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Thursday, 8 October, 1998, 15:49 GMT 16:49 UK
Formaldehyde fish a catch at 150,000
Hirst's first formaldehyde creation to be sold at auction
Hirst's first formaldehyde creation to be sold at auction
Damien Hirst, the artist both renowned and reviled for putting dead animals into tanks, is having one of his creations auctioned by Christie's.

The piece, called Alone Yet Together, features a cabinet containing 100 fish suspended in formaldehyde and is expected to sell for an estimated 150,000.

The piece marks the first Damien Hirst formaldehyde creation to be sold at auction.

Back in April 1998 Christie's established a world record price for Damien Hirst at auction by selling his medicine cabinet, God, for 188,500.

The two-day Christie sale will also include work by some of the most controversial young artists of the so-called Brit Pack generation.

Chapman's 'mutilated children' could fetch 15,000
The Chapmans' 'mutilated children' could fetch 15,000
Stripped, by the artist Marc Quinn, was made by pouring liquid polyurethane over the head of his body cast and could also be worth between 25,000 and 35,000, while his Origin of Species is estimated at between 35,000 - 45,000.

The Chapman brothers' glass fibre sculpture of mutated children which also appeared in the recent Sensation exhibition in London, may fetch up to 15,000.

Both pieces are expected to go on sale on Friday.

Other works of art by the new generation of British artists include Open Door by Anthony Gormley.

He is best remembered for his monumental Angel of the North statue in Gateshead in the North of England.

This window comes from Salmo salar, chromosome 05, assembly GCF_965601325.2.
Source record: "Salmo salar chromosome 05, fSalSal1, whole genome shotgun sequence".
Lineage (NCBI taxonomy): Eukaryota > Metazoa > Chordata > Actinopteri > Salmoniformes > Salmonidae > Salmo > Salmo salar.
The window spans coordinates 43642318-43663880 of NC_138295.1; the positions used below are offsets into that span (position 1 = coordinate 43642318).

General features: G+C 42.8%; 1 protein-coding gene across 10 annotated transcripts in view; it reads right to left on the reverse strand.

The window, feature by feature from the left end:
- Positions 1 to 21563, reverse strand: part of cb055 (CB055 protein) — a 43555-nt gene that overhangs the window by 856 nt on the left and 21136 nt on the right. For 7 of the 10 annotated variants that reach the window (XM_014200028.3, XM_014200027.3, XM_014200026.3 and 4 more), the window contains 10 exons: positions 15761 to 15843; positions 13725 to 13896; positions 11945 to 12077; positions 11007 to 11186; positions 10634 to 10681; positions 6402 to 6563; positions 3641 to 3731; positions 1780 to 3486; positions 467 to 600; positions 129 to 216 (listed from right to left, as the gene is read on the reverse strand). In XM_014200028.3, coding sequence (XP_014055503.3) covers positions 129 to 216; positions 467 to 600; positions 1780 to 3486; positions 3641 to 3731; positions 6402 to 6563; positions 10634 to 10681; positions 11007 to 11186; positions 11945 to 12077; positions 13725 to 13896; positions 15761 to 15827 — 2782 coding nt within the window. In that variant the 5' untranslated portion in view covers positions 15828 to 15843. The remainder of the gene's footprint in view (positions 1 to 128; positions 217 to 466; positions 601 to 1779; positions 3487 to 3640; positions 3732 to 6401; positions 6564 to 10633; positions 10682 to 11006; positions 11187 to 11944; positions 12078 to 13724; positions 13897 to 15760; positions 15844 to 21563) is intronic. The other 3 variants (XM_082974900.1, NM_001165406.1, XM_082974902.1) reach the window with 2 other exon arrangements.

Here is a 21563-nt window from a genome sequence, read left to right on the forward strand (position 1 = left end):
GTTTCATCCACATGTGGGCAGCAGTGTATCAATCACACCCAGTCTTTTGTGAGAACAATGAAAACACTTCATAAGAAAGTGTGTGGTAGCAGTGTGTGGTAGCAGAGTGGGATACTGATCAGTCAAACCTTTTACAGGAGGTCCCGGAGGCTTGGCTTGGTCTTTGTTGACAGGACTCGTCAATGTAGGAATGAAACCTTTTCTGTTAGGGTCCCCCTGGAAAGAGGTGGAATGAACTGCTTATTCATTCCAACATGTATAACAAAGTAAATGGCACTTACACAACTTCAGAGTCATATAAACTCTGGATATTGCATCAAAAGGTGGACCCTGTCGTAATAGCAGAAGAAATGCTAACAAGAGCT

Open Door is a cast figure with references to the crucifixion and is estimated at 8,000 - 10,000.

High price for modern art

Back in April 1998, Christie's put on show an untitled piece by the artist Felix Gonzales-Torres. The piece was a 10-foot strip of green-wrapped sweets laid on the floor and had an estimated price of 55-65,000.

In June 1995 a painting by Yves Klein called La Grande Bataille, fetched 947,500 at Christie's. It was created by the artist smearing the bodies of nude women with paint and dragging them across the blank canvas.

In the same month at Sotheby's, an anonymous buyer paid around 35,000 for Robert Gober's metal plughole.

The high prices of these works of art are a sign of how much the recent British art movement has gained in both critical and commercial viability. But will it last ?

Fernando Mignoni, specialist in contemporary art at Christie's auction house said:

"It seems to me that these artists have quite a lot of talent and are very innovative and it wouldn't surprise me if we were still talking about them in twenty years time."

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BBC Arts Correspondent Madeline Holt's quest for the new Damien Hirst
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